Into the Philadelphia D.A.’s Office
Trymaine Lee: In the South, Confederate monuments have come tumbling down. Meanwhile, it got less attention. But in the middle of the night, miles north of the Mason-Dixon line, in the city of Philadelphia, another monument got hauled away. It's a bronze statue of a legendary Philadelphia figure named Frank Rizzo.
Rizzo was a beat cop in the 1940s, became police commissioner in 1967, and served two terms as mayor in the '70s. Rizzo was a notorious law-and-order man. He and his police department became know nationwide for brutality and racism. Here he is in 1967, from an NBC News report.
Frank Rizzo: You act properly, we act properly. You get tough, we get tougher. And that's the answer. I know of no other way to do it.
Lee: He once said, "If the prisons are crowded, if we need more prisons, let's build them." Frank Rizzo's legacy still casts a long shadow over the city of Philadelphia, which, by the way, is my adopted home. But these days, the city is known for a very different approach to criminal justice.
Larry Krasner: We really are a danger to the status quo's mad love of mass incarceration. We really are. We should be.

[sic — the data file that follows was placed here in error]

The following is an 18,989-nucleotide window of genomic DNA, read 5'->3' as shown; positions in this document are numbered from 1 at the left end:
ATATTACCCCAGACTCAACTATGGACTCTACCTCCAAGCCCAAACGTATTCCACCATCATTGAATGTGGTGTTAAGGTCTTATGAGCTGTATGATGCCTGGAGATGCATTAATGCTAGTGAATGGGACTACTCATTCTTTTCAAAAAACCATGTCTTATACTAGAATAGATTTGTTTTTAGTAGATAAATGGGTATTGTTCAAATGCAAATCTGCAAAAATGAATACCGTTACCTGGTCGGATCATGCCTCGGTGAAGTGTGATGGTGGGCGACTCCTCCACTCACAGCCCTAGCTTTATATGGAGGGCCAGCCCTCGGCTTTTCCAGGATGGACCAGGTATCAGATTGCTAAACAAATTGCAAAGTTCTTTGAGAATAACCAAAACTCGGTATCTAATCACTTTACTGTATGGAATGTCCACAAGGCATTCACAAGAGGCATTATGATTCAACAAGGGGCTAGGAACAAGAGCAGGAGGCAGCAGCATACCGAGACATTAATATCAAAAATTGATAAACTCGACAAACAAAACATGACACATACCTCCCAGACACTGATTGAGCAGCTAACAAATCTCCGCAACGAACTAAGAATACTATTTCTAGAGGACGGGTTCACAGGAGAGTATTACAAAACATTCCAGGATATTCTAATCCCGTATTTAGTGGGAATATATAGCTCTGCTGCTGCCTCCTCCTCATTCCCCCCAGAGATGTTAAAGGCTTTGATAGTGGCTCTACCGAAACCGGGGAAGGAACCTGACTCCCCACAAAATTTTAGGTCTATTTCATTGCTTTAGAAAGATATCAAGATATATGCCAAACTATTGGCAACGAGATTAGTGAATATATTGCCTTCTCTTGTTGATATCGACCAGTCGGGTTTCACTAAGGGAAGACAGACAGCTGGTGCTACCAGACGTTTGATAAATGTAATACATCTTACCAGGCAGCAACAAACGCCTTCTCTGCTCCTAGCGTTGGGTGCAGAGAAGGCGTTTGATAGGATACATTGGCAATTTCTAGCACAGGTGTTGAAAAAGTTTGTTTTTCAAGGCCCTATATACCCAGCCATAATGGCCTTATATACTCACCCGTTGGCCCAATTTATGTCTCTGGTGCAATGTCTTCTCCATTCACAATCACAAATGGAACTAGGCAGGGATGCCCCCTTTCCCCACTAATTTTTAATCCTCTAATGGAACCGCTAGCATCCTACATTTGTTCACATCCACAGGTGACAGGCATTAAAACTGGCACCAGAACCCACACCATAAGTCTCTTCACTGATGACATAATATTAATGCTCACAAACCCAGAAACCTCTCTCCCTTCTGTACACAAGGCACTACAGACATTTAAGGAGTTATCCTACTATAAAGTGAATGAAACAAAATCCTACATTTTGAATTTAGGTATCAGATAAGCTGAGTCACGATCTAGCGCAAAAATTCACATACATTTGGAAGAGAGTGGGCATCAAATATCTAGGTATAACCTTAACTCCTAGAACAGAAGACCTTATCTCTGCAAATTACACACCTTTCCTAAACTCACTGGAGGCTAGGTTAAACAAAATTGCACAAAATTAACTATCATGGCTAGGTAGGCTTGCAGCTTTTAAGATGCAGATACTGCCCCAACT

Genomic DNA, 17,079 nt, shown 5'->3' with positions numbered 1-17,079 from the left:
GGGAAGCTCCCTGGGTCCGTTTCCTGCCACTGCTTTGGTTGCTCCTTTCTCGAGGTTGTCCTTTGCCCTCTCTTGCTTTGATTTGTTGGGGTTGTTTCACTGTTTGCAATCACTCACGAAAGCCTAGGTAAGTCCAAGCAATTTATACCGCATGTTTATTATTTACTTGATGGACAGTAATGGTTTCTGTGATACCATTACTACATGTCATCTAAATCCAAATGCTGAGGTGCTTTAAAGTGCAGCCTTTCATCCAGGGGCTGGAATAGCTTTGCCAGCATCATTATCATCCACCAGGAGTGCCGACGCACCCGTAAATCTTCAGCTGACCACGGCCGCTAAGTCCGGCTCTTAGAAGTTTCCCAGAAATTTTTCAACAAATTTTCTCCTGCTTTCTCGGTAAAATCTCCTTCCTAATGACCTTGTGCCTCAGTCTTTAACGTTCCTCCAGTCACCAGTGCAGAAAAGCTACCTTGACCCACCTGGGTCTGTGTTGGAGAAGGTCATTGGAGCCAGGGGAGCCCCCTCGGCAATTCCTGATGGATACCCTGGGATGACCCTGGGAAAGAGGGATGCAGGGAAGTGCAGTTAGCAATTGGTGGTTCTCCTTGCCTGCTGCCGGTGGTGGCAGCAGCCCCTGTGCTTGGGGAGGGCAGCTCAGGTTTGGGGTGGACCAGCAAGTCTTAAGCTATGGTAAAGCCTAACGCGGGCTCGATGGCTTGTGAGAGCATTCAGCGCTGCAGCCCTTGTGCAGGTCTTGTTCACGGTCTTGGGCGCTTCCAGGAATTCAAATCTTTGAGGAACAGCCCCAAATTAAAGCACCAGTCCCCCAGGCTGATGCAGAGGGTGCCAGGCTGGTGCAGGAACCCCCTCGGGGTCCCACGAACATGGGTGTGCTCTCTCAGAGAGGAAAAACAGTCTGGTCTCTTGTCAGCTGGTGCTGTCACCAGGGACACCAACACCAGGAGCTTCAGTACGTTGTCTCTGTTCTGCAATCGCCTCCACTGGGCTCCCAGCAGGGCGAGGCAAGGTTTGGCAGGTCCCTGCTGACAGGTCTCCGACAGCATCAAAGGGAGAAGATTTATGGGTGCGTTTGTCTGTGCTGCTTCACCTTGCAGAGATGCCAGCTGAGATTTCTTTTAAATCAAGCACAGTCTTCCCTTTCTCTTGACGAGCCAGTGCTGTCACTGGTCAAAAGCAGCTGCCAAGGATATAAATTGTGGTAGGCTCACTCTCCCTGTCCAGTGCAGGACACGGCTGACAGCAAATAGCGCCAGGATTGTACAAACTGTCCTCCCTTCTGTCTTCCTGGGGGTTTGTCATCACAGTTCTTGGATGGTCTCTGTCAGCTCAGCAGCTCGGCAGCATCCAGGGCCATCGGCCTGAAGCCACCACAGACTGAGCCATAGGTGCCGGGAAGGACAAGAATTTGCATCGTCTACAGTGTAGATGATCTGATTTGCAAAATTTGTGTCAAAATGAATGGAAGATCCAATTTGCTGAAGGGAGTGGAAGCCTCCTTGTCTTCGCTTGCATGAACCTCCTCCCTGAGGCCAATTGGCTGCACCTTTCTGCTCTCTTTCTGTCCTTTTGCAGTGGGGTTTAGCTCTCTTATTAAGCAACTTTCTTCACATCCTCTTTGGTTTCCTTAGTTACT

Lee: I'm Trymaine Lee, and this is Into America. Today, I talk with Philadelphia district attorney Larry Krasner, the city's top prosecutor. He's one of several DAs elected across the country recently who want to reform the system from the inside. Krasner has had to contend with a resistant police union known as the FOP (or the Fraternal Order of Police), judges who reject his recommendations, and now a deadly spike in gun violence. And there's that long shadow of Frank Rizzo.
Krasner: You know, Rizzo used to make jokes about how many liberals were gonna jump off the bridge into the river. He'd be a rich man if he'd get a quarter for everyone who did that when he got elected. He used to say things about Black Panthers. You know, "Black Panthers should be strung up," by the law I mean.
One of his favorite phrases was "scappo il capo," which means "break the head." He was known to show up at formal events wearing a tuxedo with his baton, his police baton, stuffed into the cummerbund. I mean, that's what we're talking about, is this basically neo-fascist, larger-than-life figure.
And the truth is even though he passed away in I guess it was 1991, his long shadow has really been messin' with the city forever. It is still Frank Rizzo's voice that is telling, you know, the FOP what to do. It's not a modern voice in that regard because the union itself is controlled by its retired members.
And there's a lotta great cops, great current decent cops and plenty of decent retirees as well, but they're really not the voice you hear coming from the police union. It's a national problem. And in Philadelphia, Frank Rizzo in particular really does embody that brutality and that racism. And I am absolutely thrilled his statue is gone.